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United States Court of Appeals, Eleventh Circuit.

Allen Bruce GOTTLIEB, Plaintiff-Appellant, v. SECURITIES AND EXCHANGE COMMISSION, Defendant-Appellee.

No. 17-13138

Decided: May 30, 2018

Before ED CARNES, Chief Judge, WILSON, and JORDAN, Circuit Judges. Allen Bruce Gottlieb, Pro Se Theodore Weiman, U.S. Securities & Exchange Commission, Office of the General Counsel, Washington, DC, Emily M. Smachetti, U.S. Attorney Service—Southern District of Florida, U.S. Attorney's Office, Miami, FL, for Defendant-Appellee

Allen Gottlieb, proceeding pro se, appeals the district court’s dismissal of his complaint for failure to state a plausible claim for relief.

Gottlieb filed his complaint as an action under Federal Rule of Civil Procedure 60(d)(1), which permits an “independent action to relieve a party from a judgment.” Gottlieb alleged in his complaint that the Securities and Exchange Commission committed a fraud on the court in a 2003 action in the Southern District of New York in which Gottlieb was found liable for violating federal securities laws. See SEC v. Gottlieb, 88 Fed.Appx. 476 (2d Cir. 2004) (unpublished).1 Gottlieb’s 78-page complaint in this case exhaustively detailed the factual background and procedural history of his 2003 case. It also alleged that a 1993 Bulletin from the Board of Governors of the Federal Reserve supported his claim that the SEC committed a fraud on the court in the 2003 action.

The district court dismissed the complaint sua sponte as an impermissible shotgun pleading. It found that the complaint did not contain a short and plain statement of Gottlieb’s claims and that its allegations were vague, conclusory, irrelevant, and redundant. It also found that the allegations failed to state a claim for a Rule 60(d)(1) action.

The court allowed Gottlieb to file an amended complaint, which he did. Although the amended complaint was 40 pages long, it still contained an exhaustive factual and procedural history of the 2003 action but lacked any short, plain statement for relief. The court dismissed the amended complaint sua sponte, stating that the amended complaint did not correct the problems with the original one and that it did not state a plausible claim for relief under Rule 60(d)(1). This is Gottlieb’s appeal.2

We review de novo the district court’s dismissal of Gottlieb’s amended complaint. Garfield v. NDC Health Corp., 466 F.3d 1255, 1261 (11th Cir. 2006). We liberally construe Gottlieb’s pro se complaint. Powell v. Lennon, 914 F.2d 1459, 1463 (11th Cir. 1990).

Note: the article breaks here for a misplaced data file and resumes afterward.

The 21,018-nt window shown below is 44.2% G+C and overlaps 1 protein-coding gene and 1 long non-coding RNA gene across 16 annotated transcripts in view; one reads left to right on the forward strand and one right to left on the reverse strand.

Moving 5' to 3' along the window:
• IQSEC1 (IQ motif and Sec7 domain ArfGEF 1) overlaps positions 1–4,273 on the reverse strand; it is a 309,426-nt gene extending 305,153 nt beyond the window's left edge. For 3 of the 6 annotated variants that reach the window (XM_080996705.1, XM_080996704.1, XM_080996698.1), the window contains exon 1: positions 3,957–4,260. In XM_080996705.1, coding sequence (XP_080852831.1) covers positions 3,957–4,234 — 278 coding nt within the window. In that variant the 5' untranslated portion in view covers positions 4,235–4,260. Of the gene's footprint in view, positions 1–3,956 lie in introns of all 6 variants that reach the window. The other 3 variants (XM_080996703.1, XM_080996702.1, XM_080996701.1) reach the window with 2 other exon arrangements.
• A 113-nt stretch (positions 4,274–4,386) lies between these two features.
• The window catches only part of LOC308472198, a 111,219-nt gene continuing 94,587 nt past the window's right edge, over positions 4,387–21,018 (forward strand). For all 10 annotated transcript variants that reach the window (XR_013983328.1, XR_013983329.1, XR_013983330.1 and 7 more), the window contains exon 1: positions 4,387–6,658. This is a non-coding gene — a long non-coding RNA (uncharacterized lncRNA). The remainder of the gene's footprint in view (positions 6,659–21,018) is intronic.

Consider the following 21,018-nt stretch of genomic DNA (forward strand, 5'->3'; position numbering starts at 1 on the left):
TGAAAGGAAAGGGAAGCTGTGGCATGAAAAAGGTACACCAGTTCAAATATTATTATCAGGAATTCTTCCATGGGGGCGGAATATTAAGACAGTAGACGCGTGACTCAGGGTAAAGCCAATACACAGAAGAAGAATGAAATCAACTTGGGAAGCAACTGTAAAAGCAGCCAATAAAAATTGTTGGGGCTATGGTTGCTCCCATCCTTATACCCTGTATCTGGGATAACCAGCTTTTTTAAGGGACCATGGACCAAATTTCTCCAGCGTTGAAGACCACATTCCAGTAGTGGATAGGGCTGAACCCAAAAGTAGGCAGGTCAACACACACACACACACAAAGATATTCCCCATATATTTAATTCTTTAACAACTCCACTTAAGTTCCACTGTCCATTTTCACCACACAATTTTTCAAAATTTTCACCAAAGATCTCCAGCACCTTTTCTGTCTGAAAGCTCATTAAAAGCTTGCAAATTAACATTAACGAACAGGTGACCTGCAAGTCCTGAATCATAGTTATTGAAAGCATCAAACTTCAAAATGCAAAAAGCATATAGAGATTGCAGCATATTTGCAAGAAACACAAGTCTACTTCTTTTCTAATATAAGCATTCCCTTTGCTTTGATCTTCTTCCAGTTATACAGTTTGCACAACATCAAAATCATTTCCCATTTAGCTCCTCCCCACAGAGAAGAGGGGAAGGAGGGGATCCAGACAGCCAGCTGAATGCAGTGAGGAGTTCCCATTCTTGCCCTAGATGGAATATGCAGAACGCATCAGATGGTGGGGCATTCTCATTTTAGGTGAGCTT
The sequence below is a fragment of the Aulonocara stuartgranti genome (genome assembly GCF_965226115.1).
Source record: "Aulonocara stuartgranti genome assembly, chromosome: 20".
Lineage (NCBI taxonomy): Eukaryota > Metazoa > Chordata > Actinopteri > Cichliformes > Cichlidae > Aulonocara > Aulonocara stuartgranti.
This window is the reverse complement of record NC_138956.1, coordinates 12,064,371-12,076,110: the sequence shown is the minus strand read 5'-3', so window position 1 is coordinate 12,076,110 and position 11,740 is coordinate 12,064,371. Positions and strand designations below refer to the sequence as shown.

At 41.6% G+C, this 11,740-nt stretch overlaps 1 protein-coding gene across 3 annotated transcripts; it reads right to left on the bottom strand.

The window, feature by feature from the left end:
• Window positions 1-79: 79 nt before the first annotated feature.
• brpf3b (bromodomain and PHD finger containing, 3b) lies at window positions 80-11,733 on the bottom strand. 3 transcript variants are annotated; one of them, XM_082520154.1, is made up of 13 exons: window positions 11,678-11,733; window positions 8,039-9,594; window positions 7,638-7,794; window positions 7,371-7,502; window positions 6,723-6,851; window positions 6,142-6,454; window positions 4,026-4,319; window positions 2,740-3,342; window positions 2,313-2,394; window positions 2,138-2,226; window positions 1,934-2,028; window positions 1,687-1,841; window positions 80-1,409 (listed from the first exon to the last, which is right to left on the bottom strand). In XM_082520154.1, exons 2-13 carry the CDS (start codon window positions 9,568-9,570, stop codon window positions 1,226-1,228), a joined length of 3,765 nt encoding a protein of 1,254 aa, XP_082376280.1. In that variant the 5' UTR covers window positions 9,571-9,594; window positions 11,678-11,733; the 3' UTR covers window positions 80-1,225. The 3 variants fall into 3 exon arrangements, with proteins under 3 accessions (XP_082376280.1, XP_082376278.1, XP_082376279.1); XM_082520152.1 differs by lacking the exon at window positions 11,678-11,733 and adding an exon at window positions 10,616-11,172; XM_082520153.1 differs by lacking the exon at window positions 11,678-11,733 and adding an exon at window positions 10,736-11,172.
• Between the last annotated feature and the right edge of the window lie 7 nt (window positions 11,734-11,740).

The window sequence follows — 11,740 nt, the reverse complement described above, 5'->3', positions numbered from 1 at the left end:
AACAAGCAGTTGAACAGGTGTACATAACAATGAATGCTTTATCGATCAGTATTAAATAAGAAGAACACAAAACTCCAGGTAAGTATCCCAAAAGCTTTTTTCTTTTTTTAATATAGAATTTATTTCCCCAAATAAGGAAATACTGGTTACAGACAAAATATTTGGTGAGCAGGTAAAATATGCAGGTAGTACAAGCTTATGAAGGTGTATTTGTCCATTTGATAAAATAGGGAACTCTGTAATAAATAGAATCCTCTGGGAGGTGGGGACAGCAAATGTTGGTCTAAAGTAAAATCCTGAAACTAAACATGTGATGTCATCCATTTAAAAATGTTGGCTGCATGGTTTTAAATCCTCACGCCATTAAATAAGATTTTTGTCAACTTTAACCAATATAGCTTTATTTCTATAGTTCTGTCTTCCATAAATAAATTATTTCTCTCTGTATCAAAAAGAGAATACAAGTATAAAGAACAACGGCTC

The district court did not err in dismissing Gottlieb’s amended complaint. His amended complaint violates Rule 8(a)(2)’s requirement that the plaintiff provide a “short and plain statement of the claim showing that the pleader is entitled to relief.” It does not contain any such short, plain statement of relief; it is a rambling list of facts, accusations, and conclusory assertions. And Gottlieb’s allegations, generously construed, do not state a claim for a Rule 60(d)(1) action, which permits relief only to “prevent a grave miscarriage of justice.” Aldana v. Del Monte Fresh Produce N.A., Inc., 741 F.3d 1349, 1359 (11th Cir. 2014) (quotation marks omitted). Gottlieb is using this action to relitigate the 2003 action, but a plaintiff “cannot use an independent action as a vehicle for the relitigation of issues.” Travelers Indem. Co. v. Gore, 761 F.2d 1549, 1552 (11th Cir. 1985). And Gottlieb’s claim that the 1993 Federal Reserve Bulletin shows that the SEC committed a fraud on the court fails because he could have raised that issue in the 2003 action. See id. (“[F]or fraud to lay a foundation for an independent action, it must be such that it ․ could [not] have been put in issue by the reasonable diligence of the opposing party.”); see also Rozier v. Ford Motor Co., 573 F.2d 1332, 1338 (5th Cir. 1978) (“[O]nly the most egregious misconduct, such as bribery of a judge or members of a jury, or the fabrication of evidence by a party in which an attorney is implicated, will constitute a fraud on the court.”) (quotation marks omitted).



1.   Gottlieb has filed several other Rule 60 motions in the Second Circuit challenging the 2003 judgment against him.

2.   Gottlieb filed a motion for reconsideration, which the district court denied. Gottlieb does not challenge that denial on appeal, which means he has abandoned that issue. See Timson v. Sampson, 518 F.3d 870, 874 (11th Cir. 2008) (“[I]ssues not briefed on appeal by a pro se litigant are deemed abandoned.”).


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